A study that examined the success of two sober living facilities, Options Recovery Service (ORS) in Berkley, CA, and Clean and Sober Transitional Living (CSTL) in Sacramento, CA, found that retention of residents was very high. Residents at ORS typically remained for up to 254 days, while CSTL residents stayed for around 166 days.
The National Institute on Drug Abuse recommends that people undergoing drug addiction treatment remain in a recovery program, whether inpatient or outpatient, for over 90 days to receive the best benefits. Sober living homes can be a stepping stone in the course of that treatment, and they can reinforce positive behavioral and lifestyle changes that were made during rehabilitation. These homes allow residents the freedom to stay on a long-term basis, with a more flexible schedule that allows for employment. In return, residents have been shown to be more responsible with their recovery, and maintain sobriety for longer after leaving the sober living home.
Benefits of Sober Living Homes
The study of the Berkley and Sacramento County sober living homes showed that former residents of both ORS and CSTL typically transitioned successfully into full, sober independence. While some former residents did relapse at the 18-month follow-up point, many continued to maintain their sobriety. Residents also experienced improvements in finding and keeping jobs, lower rates of incarceration, and reduced severity of psychiatric symptoms.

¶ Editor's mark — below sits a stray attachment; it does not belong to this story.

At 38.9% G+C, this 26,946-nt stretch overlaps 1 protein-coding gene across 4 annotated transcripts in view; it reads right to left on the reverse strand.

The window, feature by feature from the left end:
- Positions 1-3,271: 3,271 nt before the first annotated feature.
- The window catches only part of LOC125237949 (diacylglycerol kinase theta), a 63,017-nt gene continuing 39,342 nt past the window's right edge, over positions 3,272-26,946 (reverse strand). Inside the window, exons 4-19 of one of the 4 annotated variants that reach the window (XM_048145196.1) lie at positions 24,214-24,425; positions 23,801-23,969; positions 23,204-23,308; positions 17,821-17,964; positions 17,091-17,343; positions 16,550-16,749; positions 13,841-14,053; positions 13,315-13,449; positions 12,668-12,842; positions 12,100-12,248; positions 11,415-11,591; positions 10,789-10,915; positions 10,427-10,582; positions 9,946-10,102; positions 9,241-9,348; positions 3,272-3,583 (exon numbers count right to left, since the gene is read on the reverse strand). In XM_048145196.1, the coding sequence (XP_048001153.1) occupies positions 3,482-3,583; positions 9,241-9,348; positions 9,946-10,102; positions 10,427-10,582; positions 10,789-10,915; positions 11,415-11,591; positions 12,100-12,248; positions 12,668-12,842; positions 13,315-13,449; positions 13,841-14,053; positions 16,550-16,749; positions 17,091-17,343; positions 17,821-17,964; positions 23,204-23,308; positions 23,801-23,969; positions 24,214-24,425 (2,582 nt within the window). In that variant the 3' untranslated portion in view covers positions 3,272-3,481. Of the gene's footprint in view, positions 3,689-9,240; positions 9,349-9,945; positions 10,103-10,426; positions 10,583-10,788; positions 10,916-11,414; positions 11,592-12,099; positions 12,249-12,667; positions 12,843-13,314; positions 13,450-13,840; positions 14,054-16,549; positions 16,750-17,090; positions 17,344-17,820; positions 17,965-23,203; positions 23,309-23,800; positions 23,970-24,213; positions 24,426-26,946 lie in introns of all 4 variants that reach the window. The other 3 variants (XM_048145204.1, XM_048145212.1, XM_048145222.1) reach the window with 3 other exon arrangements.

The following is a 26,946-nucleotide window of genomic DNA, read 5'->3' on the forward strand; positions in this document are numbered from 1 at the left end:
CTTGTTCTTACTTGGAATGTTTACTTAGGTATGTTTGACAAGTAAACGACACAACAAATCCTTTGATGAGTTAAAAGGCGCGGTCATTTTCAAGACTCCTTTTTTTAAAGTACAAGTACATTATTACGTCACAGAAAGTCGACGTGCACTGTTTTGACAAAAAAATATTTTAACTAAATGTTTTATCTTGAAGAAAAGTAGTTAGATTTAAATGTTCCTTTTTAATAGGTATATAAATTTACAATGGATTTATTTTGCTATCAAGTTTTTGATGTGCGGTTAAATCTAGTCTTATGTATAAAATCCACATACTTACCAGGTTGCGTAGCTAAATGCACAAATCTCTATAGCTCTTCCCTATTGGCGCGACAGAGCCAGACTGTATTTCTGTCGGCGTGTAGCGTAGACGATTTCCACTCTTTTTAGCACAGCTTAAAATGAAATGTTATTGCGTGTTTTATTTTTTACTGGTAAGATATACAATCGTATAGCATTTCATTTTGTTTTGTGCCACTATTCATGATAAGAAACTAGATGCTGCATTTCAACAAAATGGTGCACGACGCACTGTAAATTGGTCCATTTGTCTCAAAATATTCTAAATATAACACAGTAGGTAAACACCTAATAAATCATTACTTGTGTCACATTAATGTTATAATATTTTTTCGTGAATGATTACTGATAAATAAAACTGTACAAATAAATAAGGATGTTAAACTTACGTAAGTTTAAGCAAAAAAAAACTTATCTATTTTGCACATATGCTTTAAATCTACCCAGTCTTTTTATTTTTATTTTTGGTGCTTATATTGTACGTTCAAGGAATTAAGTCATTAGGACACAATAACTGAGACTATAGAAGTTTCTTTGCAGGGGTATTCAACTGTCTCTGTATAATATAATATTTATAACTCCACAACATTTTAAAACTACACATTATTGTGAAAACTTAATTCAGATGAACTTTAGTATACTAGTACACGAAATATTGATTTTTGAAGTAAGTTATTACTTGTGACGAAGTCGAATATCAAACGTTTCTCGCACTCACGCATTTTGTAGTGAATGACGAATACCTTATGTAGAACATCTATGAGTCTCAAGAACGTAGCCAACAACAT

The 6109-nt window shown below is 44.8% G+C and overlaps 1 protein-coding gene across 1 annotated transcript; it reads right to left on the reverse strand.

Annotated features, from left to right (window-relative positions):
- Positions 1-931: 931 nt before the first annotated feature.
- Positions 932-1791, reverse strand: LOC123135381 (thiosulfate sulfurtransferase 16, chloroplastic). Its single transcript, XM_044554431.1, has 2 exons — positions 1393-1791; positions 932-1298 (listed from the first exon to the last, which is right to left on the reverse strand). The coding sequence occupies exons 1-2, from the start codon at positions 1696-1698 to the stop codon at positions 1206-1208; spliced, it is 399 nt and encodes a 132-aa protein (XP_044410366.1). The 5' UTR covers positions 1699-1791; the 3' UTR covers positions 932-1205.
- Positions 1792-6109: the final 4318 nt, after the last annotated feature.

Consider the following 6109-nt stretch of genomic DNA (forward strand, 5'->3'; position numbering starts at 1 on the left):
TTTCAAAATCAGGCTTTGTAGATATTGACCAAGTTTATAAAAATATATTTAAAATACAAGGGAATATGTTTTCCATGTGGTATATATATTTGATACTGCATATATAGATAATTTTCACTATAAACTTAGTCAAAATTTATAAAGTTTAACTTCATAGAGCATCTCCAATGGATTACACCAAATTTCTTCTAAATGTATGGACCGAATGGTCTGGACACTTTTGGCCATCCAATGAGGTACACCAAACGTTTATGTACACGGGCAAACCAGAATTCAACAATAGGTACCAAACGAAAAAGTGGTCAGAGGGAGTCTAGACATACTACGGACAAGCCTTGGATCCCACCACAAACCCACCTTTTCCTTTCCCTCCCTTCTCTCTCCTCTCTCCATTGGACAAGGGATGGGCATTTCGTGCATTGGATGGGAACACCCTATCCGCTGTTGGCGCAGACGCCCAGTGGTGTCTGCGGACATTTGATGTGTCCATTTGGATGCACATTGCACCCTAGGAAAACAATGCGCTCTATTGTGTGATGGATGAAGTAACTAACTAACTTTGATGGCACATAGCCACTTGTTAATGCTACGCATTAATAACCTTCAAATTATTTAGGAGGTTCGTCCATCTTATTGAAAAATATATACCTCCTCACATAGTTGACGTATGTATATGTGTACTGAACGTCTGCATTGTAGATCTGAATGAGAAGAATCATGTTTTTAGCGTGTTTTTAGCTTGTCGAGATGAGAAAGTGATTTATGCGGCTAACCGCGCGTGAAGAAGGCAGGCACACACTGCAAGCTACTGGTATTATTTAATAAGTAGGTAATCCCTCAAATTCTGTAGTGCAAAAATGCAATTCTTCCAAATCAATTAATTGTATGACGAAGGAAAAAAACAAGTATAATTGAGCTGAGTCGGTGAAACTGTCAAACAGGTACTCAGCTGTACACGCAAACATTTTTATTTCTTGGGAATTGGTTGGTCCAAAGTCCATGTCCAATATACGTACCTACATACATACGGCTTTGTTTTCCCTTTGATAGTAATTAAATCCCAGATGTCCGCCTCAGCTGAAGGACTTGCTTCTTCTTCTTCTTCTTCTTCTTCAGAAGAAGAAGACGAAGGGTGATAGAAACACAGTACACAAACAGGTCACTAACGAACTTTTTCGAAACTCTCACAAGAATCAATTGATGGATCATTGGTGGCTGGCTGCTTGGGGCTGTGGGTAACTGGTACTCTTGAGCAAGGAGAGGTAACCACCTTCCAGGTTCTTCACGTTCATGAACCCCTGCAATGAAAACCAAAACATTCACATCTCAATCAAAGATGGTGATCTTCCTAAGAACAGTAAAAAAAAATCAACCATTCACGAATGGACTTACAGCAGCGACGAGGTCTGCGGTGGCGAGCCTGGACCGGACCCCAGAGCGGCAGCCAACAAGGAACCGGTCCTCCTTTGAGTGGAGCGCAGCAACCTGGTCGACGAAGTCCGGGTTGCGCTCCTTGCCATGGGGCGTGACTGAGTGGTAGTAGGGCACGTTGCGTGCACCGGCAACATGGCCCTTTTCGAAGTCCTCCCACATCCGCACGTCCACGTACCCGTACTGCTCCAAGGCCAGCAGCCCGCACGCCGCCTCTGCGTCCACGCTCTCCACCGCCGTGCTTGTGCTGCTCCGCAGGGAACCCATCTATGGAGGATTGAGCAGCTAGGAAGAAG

WebMD notes that people who successfully maintain sobriety from drugs or alcohol tend to have:
- Sober friends
- Steady employment
- Help uncovering the roots of their addictive behaviors
- A support network, typically via group therapy
- Dedication to helping others, such as becoming a sponsor or finding meaningful volunteer work
While a person does not have to live in a sober living home to have these things, residing in a sober living home tends to make these things more likely.
Finding the Right Sober Living Home
While sober living homes do not have to offer drug testing or group therapy, those that do typically have state licenses that regulate those medical activities. In general, a sober living home is simply a place that does not allow drug or alcohol use, so residents can support each other while they recover from their addiction or substance abuse. However, homes that more closely monitor the safety and wellbeing of their residents through therapy and drug testing usually have better success rates. In addition, state licensure or group accreditation ensures that the sober living home complies with safety standards and a code of ethics. There are reports of some sober living homes taking advantage of people in recovery to make money, but the homes in these reports did not have licenses or accreditation.
Residing in a sober living home for a period after treatment, but before returning to complete independence, has been shown to help recovering people maintain a positive trajectory to long-term sobriety and health. When these facilities are licensed by the state and/or accredited through an institution, they can be safe, welcoming, and helpful programs.